Transparency tends to be at the core of many startups. You own self-assessment should align with that code of ethics too (without underselling yourself).
Pro tip: Before the job interview, go over the job description once more, and rank how confident you feel about each of the requirements. Don’t hesitate to mention the one you’re the least comfortable with during the job interview, as long as it doesn’t distract from the one you’re passionate about!
4. Over Deliver
If the initial interview goes well, there could still be a probation period. Don’t think for one second that your foot is already in the door, because it’s your chance to show how committed you are to the job.
And bonus points if you can use that stage to bring something nobody else can to the table. In business, you might hear the USP (unique selling point). If your skills crossover with another department’s, it’s the perfect opportunity that you can go above and beyond.
Pro tip: if you’re given any kind of homework with deadlines or KPIs, try your best to surpass the company’s expectations.
5. Demonstrate Passion in Other Areas Too
This is a trick question startup interviewers often rely on. They want to get a better idea of who you are as a person, and may ask you to talk about something completely irrelevant.
There are two goals here: first, see how good you are at thinking on your feet. To see if you can adapt after being thrown a curveball, which happens all the time in a startup environment.
Secondly, they want to see if the passion you feel about other things is as strong as how you feel about the company. A candidate who has nothing to say about the company’s products and a lot to say about a competitor will not fare well. On the flip side, if your passion projects can be used by the company, you’re drastically increasing your chances.
Pro tip: Before the job interview, prepare a mental list of your passion projects and what you find thrilling about them. Bonus points if they align with what the company does!
Bonus Round: Tips For Online Interviews
Since these are becoming more common these days, we thought we’ll make a quick list of things to consider for virtual meetings:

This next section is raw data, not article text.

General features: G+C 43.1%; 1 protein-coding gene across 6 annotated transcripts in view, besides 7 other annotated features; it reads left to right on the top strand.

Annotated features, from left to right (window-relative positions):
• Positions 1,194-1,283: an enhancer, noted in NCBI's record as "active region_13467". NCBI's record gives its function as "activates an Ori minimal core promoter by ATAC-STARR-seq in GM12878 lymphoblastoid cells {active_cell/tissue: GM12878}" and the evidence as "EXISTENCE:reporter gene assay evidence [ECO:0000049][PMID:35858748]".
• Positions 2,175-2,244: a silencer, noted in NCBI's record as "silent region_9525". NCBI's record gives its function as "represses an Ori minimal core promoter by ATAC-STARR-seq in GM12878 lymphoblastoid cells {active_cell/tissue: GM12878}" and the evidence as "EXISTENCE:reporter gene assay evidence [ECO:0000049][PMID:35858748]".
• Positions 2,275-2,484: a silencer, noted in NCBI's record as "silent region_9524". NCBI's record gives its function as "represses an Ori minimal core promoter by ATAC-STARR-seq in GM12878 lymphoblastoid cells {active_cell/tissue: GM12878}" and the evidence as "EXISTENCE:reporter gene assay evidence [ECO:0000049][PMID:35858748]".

- Make sure the space is adequate: no loud external noises, good lighting, and strong Internet connection are all must/haves. Attention to detail is something that’s easy to notice as an interviewer. Seriously, it takes 10-15 minutes pre-interview to make sure everything looks clean & tidy and to setup some solid lighting. This will do the trick.
- Practice your tech setup: make sure you’re using the right app and practice calling a friend beforehand. Test your microphone and headphones, and ideally have spares nearby.
- Look at the webcam, not the interviewer: this one is counter intuitive, but it helps recreate a sense that you’re meeting the person in real life. The only way to literally see eye to eye with the interviewer is to pretend they’re talking from your webcam!
Be prepared for things to go wrong: a housemate or child might knock on the door. Street musician might start playing the trumpet outside. A plane may fly overhead. The interviewer will understand, but be prepared to apologize in advance and clarify the situation before the job interview begins.
On the surface, nailing a job interview isn’t all that much different whether you apply at a startup or a more established company. One of the key point is to research the company and their competitors.
But there are still certain idiosyncrasies worth considering. Startups value company culture and strong ethical codes. They move fast and need results immediately. And they’re less interested in providing you with a career than optimizing their product.
While it can be overwhelming at first, hopefully, these tricks will help you feel prepared, comfortable, and ready to nail that next job interview. Now go get’em!